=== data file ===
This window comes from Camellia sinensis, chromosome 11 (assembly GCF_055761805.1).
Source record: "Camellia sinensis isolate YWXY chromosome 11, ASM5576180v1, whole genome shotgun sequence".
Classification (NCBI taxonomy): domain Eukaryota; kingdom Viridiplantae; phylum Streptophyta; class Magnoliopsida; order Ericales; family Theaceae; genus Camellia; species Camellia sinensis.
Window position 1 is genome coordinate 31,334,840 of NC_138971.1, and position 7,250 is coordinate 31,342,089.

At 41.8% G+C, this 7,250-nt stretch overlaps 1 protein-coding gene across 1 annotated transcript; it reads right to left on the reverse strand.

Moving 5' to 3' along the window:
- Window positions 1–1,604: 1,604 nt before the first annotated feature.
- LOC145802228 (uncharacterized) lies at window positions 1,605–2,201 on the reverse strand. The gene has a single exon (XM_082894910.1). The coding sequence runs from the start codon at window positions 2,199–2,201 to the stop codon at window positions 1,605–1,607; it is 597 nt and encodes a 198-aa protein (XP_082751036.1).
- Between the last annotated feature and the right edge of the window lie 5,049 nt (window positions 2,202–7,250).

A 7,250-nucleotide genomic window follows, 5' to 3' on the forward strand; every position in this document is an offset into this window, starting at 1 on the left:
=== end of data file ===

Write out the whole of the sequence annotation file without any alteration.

This window comes from Camellia sinensis, chromosome 11 (assembly GCF_055761805.1).
Source record: "Camellia sinensis isolate YWXY chromosome 11, ASM5576180v1, whole genome shotgun sequence".
Classification (NCBI taxonomy): domain Eukaryota; kingdom Viridiplantae; phylum Streptophyta; class Magnoliopsida; order Ericales; family Theaceae; genus Camellia; species Camellia sinensis.
Window position 1 is genome coordinate 31,334,840 of NC_138971.1, and position 7,250 is coordinate 31,342,089.

At 41.8% G+C, this 7,250-nt stretch overlaps 1 protein-coding gene across 1 annotated transcript; it reads right to left on the reverse strand.

Moving 5' to 3' along the window:
- Window positions 1–1,604: 1,604 nt before the first annotated feature.
- LOC145802228 (uncharacterized) lies at window positions 1,605–2,201 on the reverse strand. The gene has a single exon (XM_082894910.1). The coding sequence runs from the start codon at window positions 2,199–2,201 to the stop codon at window positions 1,605–1,607; it is 597 nt and encodes a 198-aa protein (XP_082751036.1).
- Between the last annotated feature and the right edge of the window lie 5,049 nt (window positions 2,202–7,250).

A 7,250-nucleotide genomic window follows, 5' to 3' on the forward strand; every position in this document is an offset into this window, starting at 1 on the left: